War opponents are cheerfully heralding the National Intelligence Council’s national intelligence estimate that portrays our war in Iraq as the catalyst for increasing terrorist volunteers.
Completed in April but recently cited in the New York Times, the NIE reportedly assesses that we’re creating more terrorists by fighting them. Apparently, the alternative strategy is hoping that the enemy will surrender to the relentless blows of our acquiescence.
Central to their alleged analysis is that Iraq has become a pivotal tool for attracting fanatical jihadists in numbers so vast and diverse as to present an agility that’s quite beyond our scope of competence.
Given that their 2002 report on Iraq wrongly but confidently warned of Saddam Hussein’s Weapons of Mass Destruction and ongoing nuclear program, why is there no cause for pause in response to the NIE’s latest rationale?
Assuming the full report bears out the media’s portrayal of it thus far, one wonders about its value as a guide. Yes, Iraq has been used to generate terrorist support against the U.S. — thank you, NIE, for sharing your report’s vice-like grip of the obvious. Now please tell us how that’s illustrative of why we shouldn’t be there.
The enemy’s accelerated recruitment is the natural by-product of its resistance, so what on Earth is the point behind this finding and why does it provide comfort to antiwar advocates? Never in our history has the enemy’s resistance become the self-serving justification for our not stepping up the war against them.
By that standard, bad-acting forces would have license to attack with impunity. “Don’t attack your attackers because they might again attack” isn’t much of a winning tactic.
America has had only two reasons for putting an end to its fighting in one location or another: winning, or no longer believing in the effort. Standing down because of the enemy’s predictable opposition and its equally foreseeable increase of fighters isn’t worth the pathetic prize of angering a few less jihadists.
According to the New York Times, unnamed counter-terrorism officials associated with this report have asserted that we’re preoccupied more with combating terrorists than with how they’re created — suggesting that the emphasis should be reversed. This school of thought seems incredibly counterintuitive because it forgets that no one has control over the power of someone else’s ingrained delusion. We have consistently vanquished the ideologies of past enemies’ only after definitively and unambiguously crushing the mechanisms that would otherwise give them continued hope for victory. It would seem that the NIC’s account could have been a more scholarly summation — again, assuming that the news industry’s presentation is loyal to what the NIE truly conveyed.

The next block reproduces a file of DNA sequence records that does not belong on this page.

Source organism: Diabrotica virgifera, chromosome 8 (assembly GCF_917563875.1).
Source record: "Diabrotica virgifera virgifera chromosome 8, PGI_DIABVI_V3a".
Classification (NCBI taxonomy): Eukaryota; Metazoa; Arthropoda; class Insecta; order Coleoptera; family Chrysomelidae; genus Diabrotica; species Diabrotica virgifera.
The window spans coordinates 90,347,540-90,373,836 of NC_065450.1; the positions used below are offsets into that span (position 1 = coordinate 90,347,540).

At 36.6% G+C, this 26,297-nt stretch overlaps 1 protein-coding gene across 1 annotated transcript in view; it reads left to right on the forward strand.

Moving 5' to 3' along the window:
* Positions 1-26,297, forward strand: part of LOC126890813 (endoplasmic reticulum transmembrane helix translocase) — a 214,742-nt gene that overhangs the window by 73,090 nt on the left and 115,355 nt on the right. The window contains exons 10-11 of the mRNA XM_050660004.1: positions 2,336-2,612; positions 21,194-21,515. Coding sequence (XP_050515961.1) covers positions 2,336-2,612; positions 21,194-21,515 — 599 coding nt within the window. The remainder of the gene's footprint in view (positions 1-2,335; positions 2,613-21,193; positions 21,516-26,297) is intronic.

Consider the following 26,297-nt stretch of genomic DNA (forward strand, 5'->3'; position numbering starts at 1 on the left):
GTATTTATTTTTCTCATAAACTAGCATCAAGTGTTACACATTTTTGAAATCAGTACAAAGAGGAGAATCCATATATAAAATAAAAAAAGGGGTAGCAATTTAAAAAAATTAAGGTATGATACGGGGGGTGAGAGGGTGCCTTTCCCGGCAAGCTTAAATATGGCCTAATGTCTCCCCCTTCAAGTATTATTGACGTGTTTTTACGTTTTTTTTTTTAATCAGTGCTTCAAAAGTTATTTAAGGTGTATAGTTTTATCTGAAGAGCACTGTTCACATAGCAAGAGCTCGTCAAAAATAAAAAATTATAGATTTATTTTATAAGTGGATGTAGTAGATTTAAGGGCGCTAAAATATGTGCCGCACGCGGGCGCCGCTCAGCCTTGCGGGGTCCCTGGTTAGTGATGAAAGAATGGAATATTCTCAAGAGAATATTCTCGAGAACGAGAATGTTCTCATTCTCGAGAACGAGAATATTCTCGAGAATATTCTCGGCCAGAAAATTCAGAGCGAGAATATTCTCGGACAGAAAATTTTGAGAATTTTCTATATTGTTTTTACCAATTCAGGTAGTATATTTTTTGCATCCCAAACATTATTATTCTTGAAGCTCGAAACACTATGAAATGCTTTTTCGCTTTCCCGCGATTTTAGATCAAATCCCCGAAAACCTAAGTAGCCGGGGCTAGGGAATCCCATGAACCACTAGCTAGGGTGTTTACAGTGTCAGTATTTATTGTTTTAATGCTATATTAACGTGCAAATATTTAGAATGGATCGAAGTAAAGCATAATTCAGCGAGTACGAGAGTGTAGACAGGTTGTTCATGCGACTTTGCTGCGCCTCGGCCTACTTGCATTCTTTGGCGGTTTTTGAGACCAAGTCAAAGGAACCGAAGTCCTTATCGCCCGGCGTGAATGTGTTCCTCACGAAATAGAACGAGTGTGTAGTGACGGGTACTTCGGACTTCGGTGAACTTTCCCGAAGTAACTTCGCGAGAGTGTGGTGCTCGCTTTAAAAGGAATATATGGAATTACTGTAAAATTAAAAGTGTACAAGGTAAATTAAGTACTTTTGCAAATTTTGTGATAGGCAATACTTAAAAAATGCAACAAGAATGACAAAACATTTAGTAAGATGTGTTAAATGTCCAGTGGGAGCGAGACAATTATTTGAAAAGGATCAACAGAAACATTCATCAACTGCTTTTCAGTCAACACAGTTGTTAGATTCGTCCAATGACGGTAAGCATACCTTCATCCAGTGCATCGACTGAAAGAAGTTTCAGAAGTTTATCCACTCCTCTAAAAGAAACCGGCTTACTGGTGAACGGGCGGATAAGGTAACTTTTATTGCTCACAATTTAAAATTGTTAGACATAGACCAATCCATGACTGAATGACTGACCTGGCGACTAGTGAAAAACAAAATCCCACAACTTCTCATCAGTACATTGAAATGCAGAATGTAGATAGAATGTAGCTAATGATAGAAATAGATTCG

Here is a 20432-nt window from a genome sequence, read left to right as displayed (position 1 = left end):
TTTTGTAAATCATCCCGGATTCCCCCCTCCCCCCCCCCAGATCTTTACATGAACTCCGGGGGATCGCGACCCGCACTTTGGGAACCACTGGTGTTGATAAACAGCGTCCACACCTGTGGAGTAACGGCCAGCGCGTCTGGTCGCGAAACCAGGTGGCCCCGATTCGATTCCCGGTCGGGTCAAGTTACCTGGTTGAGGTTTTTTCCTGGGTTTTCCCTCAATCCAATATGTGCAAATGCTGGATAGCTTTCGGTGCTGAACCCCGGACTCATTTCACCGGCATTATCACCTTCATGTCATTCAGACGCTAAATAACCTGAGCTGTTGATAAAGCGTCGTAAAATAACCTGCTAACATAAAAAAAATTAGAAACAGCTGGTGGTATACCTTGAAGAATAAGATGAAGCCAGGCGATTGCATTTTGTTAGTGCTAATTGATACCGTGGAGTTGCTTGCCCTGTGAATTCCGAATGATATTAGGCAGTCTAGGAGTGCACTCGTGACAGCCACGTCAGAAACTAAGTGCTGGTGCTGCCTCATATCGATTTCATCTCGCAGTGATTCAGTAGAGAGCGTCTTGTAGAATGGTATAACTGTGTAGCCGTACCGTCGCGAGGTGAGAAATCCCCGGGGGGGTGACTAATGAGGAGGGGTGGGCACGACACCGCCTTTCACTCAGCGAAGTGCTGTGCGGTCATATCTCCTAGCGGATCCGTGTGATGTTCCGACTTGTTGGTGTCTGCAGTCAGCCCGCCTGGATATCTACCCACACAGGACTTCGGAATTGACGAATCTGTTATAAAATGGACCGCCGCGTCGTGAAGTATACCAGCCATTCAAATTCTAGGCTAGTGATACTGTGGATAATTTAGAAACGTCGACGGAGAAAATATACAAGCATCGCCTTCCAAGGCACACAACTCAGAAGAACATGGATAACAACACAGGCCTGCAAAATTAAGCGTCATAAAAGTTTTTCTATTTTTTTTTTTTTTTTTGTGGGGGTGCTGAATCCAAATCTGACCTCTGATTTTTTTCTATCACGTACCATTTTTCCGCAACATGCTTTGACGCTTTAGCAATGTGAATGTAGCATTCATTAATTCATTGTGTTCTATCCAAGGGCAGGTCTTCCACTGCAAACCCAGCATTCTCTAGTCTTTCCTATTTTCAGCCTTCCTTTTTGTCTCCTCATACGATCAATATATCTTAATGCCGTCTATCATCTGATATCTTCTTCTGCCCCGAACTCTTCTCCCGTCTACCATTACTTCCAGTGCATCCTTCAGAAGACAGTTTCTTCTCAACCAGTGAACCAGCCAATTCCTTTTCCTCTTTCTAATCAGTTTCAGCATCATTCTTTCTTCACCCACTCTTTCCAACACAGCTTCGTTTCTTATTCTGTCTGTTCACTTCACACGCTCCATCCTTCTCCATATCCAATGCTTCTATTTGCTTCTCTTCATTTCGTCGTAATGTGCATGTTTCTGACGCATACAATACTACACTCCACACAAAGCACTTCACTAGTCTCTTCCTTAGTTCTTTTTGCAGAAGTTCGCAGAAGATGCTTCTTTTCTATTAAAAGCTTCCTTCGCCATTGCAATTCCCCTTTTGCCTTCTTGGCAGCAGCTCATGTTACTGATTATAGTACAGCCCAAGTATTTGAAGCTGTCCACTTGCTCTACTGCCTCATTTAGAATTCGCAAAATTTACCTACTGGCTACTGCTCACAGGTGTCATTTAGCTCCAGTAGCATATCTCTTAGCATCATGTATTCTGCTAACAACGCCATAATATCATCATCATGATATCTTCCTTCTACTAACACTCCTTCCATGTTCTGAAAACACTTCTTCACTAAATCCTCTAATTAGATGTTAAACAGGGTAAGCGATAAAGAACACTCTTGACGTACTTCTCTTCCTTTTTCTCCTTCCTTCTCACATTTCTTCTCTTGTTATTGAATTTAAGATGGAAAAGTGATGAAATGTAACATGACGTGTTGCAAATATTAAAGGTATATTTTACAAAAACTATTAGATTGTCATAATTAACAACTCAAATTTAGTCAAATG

What’s additionally infuriating about the report’s supposed stance is its blind allegiance to the position that battlefronts should be chosen in a fashion not so objectionable to the enemy. Whatever angers the fanatical jihadists most should be done more often not less because that very result usually exposes what they perceive as their greatest weakness — that just goes to the nature of humans.
The press characterizes the NIE account as indirectly backing the war opponents’ view that Afghanistan is where the real fight against terrorists exists — as if the jihadists feel confined by a nation’s boarders. Just like a fence can never restrict poisonous smoke billowing over a neighbor’s yard, terrorists too are not limited to geographical boundaries.
CNN reported that Senate Minority Leader Harry Reid, D-NV, said, “Press reports say our nation’s intelligence services have confirmed that President Bush’s repeated missteps in Iraq and his stubborn refusal to change course have made America less safe.”
The chair of the Democratic Congressional Campaign Committee, Illinois Congressman Rahm Emanuel, surmised that the report shows how the war in Iraq has not only proved more dangerous for our troops but also has “made the war on terror more dangerous for every American.”
All of these maladroit insights exist because we’ve allowed whatever might be the terrorists’s “rallying cry” to become the measure of what we should or should not do. However, this formula permits the enemy to manipulate us away from their greater vulnerabilities and, by consequence, truly does endanger both our troops and citizens. Who wins a war by letting the other side set the terms?
Compounding the confusion is the controversy over whether or not Iraq is even part of the war on terror. Democratic National Committee Chair Howard Dean and other antiwar advocates are fond of saying that the effort is detracting resources from the battle against al-Qaeda. Yet, these same voices so eager to champion the NIE’s analysis also wish to ignore some of its other parts — such a bin Ladin’s repeated contention that Iraq is the main battleground in their war against the West.
It makes you wonder. How are we on the wrong front if the enemy calls it the central front?